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A litigant is entitled to judicial review of a final decision of the Division of Workers’ Compensation, but judicial review is limited to the “issues” decided by the DWC Appeals Panel. In the case ofState Office of Risk Management v. Martinez, the Texas Supreme Court explained what an “issue” is for purposes of judicial review.
Edna Martinez was an employee of the State of Texas, who was injured at her home. The disputed issues defined by the benefit review officer were whether Martinez sustained a compensable injury and whether she had disability. At the CCH, Ms. Martinez alleged the injury occurred while working from home. The State Office of Risk Management (SORM), on behalf of the State agency, argued the injury was not in the course and scope of employment because Martinez violated an agency policy by working from home and because the injury did not involve an instrumentality of the employer. The DWC Appeals Panel reversed the hearing officer, determining the injury did occur in the course and scope of employment. SORM filed a petition for judicial review, alleging it is relieved from liability because Martinez violated a statute by working from home. Both SORM and Martinez filed motions for summary judgment. SORM argued Martinez did not sustain an injury in the course and scope of employment while at home because working from home was prohibited by law. Martinez argued that SORM could not raise this “issue” because it was not first presented to the Division and, as such, was not an “issue” on which judicial review was sought. The trial court granted SORM’s motion and denied Martinez’s. The San Antonio Court of Appeals reversed and determined the trial court had no jurisdiction over SORM’s petition because the statutory-violation ground was not first presented to the Division. The question for the Supreme Court was, for purposes of the Workers’ Compensation Act (the Act), what is an “issue” on which judicial review is sought by a party?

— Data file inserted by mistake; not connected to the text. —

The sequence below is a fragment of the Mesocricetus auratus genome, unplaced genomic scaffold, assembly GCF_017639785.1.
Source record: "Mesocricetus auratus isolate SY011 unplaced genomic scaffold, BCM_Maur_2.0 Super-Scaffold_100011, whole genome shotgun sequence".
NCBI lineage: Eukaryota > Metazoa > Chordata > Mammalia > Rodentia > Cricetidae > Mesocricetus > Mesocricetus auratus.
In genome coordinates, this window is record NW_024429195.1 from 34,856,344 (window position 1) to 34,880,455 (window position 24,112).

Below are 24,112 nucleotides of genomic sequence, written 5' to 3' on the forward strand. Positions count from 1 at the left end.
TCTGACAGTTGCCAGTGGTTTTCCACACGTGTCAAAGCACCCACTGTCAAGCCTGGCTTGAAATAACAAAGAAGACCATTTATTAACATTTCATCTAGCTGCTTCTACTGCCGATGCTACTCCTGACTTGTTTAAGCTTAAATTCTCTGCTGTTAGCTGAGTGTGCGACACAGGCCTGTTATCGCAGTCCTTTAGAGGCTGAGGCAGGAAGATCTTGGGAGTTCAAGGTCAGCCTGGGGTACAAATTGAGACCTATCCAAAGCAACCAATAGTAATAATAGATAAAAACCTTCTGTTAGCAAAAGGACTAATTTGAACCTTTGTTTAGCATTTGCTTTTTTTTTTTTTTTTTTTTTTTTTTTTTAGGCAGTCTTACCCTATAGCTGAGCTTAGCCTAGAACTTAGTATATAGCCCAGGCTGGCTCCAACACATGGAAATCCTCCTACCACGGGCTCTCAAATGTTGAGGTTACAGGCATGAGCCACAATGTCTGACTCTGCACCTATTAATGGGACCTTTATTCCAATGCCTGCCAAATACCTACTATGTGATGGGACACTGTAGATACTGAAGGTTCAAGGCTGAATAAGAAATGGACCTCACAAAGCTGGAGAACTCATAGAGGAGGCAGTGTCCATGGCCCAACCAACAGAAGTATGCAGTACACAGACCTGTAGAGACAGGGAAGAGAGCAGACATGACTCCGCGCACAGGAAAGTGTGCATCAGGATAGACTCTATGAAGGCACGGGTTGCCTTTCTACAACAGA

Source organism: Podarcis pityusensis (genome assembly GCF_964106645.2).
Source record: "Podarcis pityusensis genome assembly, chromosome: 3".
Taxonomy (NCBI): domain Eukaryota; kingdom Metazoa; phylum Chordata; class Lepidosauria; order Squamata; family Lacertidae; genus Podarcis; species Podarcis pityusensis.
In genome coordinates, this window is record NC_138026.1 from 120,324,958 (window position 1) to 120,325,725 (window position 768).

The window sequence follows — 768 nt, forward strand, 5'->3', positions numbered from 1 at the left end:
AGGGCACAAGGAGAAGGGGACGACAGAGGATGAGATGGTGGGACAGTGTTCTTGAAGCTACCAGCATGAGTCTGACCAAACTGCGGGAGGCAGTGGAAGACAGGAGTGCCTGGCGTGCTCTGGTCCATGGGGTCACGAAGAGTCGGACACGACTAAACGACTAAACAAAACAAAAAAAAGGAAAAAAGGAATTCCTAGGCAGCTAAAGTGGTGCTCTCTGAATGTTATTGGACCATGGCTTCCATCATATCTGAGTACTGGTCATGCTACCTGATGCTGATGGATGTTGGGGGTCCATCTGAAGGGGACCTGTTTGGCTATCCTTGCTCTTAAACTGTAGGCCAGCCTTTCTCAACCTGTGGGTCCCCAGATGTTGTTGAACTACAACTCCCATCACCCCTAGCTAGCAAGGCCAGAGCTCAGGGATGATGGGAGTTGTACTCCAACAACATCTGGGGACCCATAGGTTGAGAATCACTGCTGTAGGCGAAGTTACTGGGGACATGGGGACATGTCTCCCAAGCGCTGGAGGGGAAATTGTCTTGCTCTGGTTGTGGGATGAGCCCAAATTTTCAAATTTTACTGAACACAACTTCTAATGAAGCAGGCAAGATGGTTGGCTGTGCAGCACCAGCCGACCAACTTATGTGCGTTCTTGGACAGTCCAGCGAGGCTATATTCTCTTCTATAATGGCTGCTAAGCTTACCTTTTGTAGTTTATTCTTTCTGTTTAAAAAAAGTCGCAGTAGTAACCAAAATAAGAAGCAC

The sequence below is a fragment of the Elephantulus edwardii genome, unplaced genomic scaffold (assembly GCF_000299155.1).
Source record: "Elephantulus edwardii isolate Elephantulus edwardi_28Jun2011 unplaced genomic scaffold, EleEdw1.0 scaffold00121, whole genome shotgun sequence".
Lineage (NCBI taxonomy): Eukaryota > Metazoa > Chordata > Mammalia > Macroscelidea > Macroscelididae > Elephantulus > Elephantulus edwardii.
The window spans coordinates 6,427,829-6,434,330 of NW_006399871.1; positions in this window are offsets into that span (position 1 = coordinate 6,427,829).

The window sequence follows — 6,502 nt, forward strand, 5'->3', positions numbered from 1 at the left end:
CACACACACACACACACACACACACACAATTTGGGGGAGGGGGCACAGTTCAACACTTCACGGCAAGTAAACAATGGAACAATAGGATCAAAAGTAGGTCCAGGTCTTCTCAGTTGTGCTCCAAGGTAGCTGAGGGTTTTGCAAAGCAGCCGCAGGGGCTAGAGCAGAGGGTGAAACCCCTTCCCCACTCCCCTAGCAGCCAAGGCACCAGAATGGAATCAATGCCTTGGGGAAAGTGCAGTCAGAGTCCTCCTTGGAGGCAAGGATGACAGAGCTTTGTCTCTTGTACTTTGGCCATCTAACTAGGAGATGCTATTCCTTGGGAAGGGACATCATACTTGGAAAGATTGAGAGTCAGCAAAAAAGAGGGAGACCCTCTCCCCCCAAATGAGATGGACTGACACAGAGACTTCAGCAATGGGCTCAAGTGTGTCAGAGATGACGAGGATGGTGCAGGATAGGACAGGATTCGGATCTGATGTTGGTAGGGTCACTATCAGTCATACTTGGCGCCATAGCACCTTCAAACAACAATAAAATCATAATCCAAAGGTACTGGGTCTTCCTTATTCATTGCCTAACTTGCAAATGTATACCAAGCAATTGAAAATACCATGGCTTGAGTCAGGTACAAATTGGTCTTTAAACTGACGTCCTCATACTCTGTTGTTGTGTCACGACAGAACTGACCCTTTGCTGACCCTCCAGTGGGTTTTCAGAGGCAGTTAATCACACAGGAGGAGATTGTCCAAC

Citing the Act, the Supreme Court explained that the “final decision of the appeals panel regarding compensability or eligibility” describes the “issues” on which the trial court may render judgment. Those “issues” are defined by the benefit review officer at the outset of the dispute and proceed through the dispute resolution process with the same definition. Because the issue is defined at this early stage, the “issue” is not – and cannot be – a point of error as can be waived in an appellate context. Nor is an “issue” an argument that must be raised at this early stage. Applying this framework, the Court explained that the relevant “issue” on which judicial review was sought was whether the Claimant was injured in the course and scope of employment. The “issue” was not each argument refuting this point, such as the statutory-violation ground raised by SORM. Because the statutory-violation ground is an argument that Martinez was not in the course and scope of employment, SORM could present the argument for the first time on appeal. State Office of Risk Management v. Martinez, No. 16-0337 (Tex. Dec. 15, 2017).
-Dan Price, Stone Loughlin & Swanson, LLP.